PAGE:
Maria Alvarado uses a cruise with college friends to disguise joining an archeological expedition in Guatemala which her parents would disapprove of. Her friends guarantee they can put her parents off while she discovers Mayan treasure with Prescott, assistant to well known archeologist Professor Zigler who is already on site at the temple. Prescott picks up Maria at the port of Santo Tomas and they drive off deep into the jungle. After several hours of driving, Prescott and Maria meet a truck with armed men blocking the road. In the scuffle that follows, Prescott is shot and Maria escapes into the jungle.
Back in the states, FBI Supervisory Special Agent Caitlyn Tierney is just finishing up a case when Special Agent Jake Carver shows up, bored from hiding out after a lengthy deep undercover assignment while waiting for the trial in which he must testify against a biker gang. He plans to hang out with Caitlyn once her case wraps up. Unfortunately, Caitlyn is called to investigate the disappearance of Alvarado and she is off to Guatemala. Carver wishes to go with her but she tells him to stay safe at her apartment and research the Alvarado family for the Alvarado family once lived in Guatemala but had fled to the United States decades ago.  

I enjoyed reading about FBI Special Agent Caitlyn Tierney and look forward to reading Blind Faith and Black Sheep, the first two books in the series.

Wednesday, September 11, 2013

A Question of Honor by Charles Todd

A Question of Honor

 Bess Crawford is back in this fifth book in the series where all the killing is not on the battlefield during World War I.
Flashback to ten years before when Bess and her family are stationed in India. Her father is a colonel in the British Army. Lieutenant Wade, a soldier in her father's regiment, is accused of killing five people and escapes before he is prosecuted and presumed killed in Afghanistan.
Now in 1918, Bess Crawford is a nurse working on the battlefields of France when she hears a dying Indian sergeant say he thinks Wade is still alive and fighting the Germans. Bess can't let it go and enlists family friend Sergeant-Major Simon Brandon to help her find out the truth about Lieutenant Wade.

Tuesday, September 10, 2013

Community Education/Hibbing Public Library Computer Class

“Computers for the Beginner” will be offered in October for those that are just learning to use one.  There will be four 90 minute sessions (75 minute session and 15 minute question period) from 5:00 to 6:30 p.m. on Tuesdays, October 15, 22, 29, and November 5.  These sessions will be held in the Library computer lab and there are 9 spots available.  The cost is $15.00 per person.  Please contact the Community Education Office at 218-208-0852 to sign up.

These sessions are for the “true beginner”.  We will be spending time on how to use the mouse and keyboard.  Very basic needs such as turning on, shutting down properly, etc. will be covered.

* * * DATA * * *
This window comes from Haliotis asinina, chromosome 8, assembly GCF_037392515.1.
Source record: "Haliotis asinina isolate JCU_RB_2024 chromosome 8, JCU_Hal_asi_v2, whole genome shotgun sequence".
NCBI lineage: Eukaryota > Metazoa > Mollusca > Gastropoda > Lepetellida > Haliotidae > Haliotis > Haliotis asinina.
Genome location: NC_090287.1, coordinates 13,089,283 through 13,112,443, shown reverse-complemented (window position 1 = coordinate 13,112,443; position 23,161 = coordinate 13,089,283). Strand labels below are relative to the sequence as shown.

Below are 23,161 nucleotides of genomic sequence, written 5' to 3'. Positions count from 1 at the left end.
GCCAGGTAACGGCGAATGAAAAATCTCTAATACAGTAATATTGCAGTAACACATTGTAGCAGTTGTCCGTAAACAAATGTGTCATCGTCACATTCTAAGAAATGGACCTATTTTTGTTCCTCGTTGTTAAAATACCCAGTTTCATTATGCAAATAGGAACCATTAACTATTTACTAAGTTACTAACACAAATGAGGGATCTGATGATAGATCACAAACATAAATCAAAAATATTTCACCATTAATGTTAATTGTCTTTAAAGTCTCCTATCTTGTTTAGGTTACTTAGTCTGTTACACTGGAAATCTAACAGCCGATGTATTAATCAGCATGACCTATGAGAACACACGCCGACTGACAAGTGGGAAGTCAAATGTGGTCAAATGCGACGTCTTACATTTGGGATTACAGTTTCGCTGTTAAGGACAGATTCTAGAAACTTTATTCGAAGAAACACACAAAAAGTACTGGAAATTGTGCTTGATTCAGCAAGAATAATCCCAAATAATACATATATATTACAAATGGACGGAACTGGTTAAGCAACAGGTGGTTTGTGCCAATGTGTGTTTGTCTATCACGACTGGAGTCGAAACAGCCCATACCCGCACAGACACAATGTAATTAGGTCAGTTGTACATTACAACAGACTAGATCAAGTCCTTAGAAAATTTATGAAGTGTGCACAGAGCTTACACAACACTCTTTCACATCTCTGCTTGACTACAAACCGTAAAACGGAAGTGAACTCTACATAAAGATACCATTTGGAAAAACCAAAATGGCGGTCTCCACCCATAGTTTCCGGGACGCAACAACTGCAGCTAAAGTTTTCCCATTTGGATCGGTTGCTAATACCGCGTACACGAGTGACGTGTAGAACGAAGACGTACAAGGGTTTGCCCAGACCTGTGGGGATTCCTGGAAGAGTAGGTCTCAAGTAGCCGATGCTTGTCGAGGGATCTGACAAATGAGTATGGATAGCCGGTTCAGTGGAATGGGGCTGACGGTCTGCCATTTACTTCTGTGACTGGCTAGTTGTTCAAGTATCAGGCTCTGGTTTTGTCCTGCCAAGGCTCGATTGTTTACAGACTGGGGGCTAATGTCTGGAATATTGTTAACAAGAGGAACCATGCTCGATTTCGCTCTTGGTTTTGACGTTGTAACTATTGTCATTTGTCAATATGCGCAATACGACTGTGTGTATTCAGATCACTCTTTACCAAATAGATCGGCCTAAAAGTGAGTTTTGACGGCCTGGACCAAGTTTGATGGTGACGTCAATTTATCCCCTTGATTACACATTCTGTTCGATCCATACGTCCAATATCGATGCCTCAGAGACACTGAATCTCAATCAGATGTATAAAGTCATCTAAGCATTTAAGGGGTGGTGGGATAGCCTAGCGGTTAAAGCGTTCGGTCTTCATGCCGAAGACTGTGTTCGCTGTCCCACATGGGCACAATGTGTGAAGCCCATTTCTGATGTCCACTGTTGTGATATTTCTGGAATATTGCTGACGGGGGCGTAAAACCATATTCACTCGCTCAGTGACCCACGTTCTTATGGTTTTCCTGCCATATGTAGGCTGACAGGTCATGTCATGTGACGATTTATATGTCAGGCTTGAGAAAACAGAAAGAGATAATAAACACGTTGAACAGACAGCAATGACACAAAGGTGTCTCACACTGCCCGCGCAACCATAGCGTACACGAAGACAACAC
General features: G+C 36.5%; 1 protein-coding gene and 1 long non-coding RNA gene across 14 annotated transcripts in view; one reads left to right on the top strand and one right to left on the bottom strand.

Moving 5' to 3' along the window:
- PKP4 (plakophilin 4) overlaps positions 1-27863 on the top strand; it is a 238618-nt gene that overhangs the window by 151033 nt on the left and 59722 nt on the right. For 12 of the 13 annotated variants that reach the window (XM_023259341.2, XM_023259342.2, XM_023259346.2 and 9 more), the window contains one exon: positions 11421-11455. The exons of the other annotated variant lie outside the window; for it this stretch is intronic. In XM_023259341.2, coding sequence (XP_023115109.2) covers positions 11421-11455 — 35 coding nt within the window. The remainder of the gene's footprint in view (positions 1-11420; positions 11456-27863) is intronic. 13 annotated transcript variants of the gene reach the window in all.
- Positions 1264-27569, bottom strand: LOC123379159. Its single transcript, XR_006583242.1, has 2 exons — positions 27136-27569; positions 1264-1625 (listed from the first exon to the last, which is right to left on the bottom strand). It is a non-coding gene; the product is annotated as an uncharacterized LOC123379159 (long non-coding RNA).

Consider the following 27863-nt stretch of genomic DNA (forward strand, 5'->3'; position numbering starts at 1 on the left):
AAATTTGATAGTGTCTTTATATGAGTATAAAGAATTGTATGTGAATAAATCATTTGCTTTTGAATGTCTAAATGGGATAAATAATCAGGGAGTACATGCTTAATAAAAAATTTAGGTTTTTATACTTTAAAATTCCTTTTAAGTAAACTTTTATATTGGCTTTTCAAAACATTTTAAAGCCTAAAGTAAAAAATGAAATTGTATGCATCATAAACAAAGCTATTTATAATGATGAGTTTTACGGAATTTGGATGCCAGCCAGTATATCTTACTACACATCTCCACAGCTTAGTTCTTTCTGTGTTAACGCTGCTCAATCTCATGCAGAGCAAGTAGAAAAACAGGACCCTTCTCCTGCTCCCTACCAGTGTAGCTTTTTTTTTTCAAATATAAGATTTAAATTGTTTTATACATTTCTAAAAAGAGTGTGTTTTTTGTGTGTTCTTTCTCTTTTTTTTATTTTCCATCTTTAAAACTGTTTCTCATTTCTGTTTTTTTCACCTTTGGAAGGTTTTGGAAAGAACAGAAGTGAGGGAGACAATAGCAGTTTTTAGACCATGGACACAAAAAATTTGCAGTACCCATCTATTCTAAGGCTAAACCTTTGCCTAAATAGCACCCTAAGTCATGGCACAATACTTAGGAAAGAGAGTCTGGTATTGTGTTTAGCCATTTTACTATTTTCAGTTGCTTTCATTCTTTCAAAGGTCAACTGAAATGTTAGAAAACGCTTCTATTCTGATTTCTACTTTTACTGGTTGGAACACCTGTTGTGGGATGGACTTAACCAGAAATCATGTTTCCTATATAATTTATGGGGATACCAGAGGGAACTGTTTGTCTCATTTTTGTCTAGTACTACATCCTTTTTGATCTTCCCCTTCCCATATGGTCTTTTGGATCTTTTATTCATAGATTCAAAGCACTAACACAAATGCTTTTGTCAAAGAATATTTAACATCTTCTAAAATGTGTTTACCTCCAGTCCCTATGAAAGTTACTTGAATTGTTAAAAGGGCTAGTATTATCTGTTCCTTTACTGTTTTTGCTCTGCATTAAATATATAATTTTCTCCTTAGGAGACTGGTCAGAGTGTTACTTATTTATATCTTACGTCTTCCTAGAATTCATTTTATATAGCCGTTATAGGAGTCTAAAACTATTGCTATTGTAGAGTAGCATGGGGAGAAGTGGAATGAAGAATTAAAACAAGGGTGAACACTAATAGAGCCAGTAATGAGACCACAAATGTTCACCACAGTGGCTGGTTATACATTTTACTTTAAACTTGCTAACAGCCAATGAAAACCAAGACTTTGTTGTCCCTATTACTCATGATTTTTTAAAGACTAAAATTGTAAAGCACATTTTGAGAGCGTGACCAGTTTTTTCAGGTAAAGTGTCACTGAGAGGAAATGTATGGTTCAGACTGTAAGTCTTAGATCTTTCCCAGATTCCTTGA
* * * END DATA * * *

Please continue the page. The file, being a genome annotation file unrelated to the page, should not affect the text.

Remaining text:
Monday, September 09, 2013

Bones of the Lost by Kathy Reichs

Sixteenth book in the series, you may want to start with the first book, Deja Dead, a best seller and Ellis award winner for Best First Novel.

The TV series, Bones, has also been inspired by Kathy Reichs.

Kathy Reichs has had an interesting life as a forensic anthropologist.
See her website:

Thursday, September 05, 2013

Mary, The Kayak Lady

Meet author and kayak adventurer Mary Shideler at the Hibbing Public Library on Monday, September 23rd at noon.

Tuesday, September 03, 2013

How the Light Gets In by Louise Penny

Inspector Gamache of the Surete de Quebec (homicide division of Quebec) fights his biggest battle yet against his corrupt bosses and a shadowy network of people who have much to lose if the Inspector figures out what their plan is. With the best transferred out of the homicide squad, Gamache is left with an insolent and incompetent squad who taunt him that his life as a respected inspector is over.
Three Pines, a safe haven for the lost and disenfranchised, is getting ready for the holidays. Myrna, bookstore owner and a psychiatrist a lifetime ago, gets a visit from an old friend and former patient.  Constance Pineault visits and makes friends with the fascinating and eccentric villagers of Three Pines, an obscure village that has been missed by maps and the Internet. Invited back for the holidays, Constance doesn't arrive and Myrna, concerned, asks Inspector Gamache to find out if something is wrong.  Inspector Gamache and Inspector Lacoste, loyal and the only one left in what was once the best arm of the Quebec police, take on a case of murder when the last of the world famous Ouellet Quints, is murdered. For Constance is the last of the Ouellet Quints.

Building to a satisfying conclusion in this ninth book in the series, Inspector Gamache is helped by the loyal friends of Three Pines to conceal his three colleagues in the Surete who believe in him and realize the corruption reaches the highest levels of the Quebec government.

Winner of the Agatha Award five times and many other best book awards for mysteries, more can be read about Louise Penny at her website: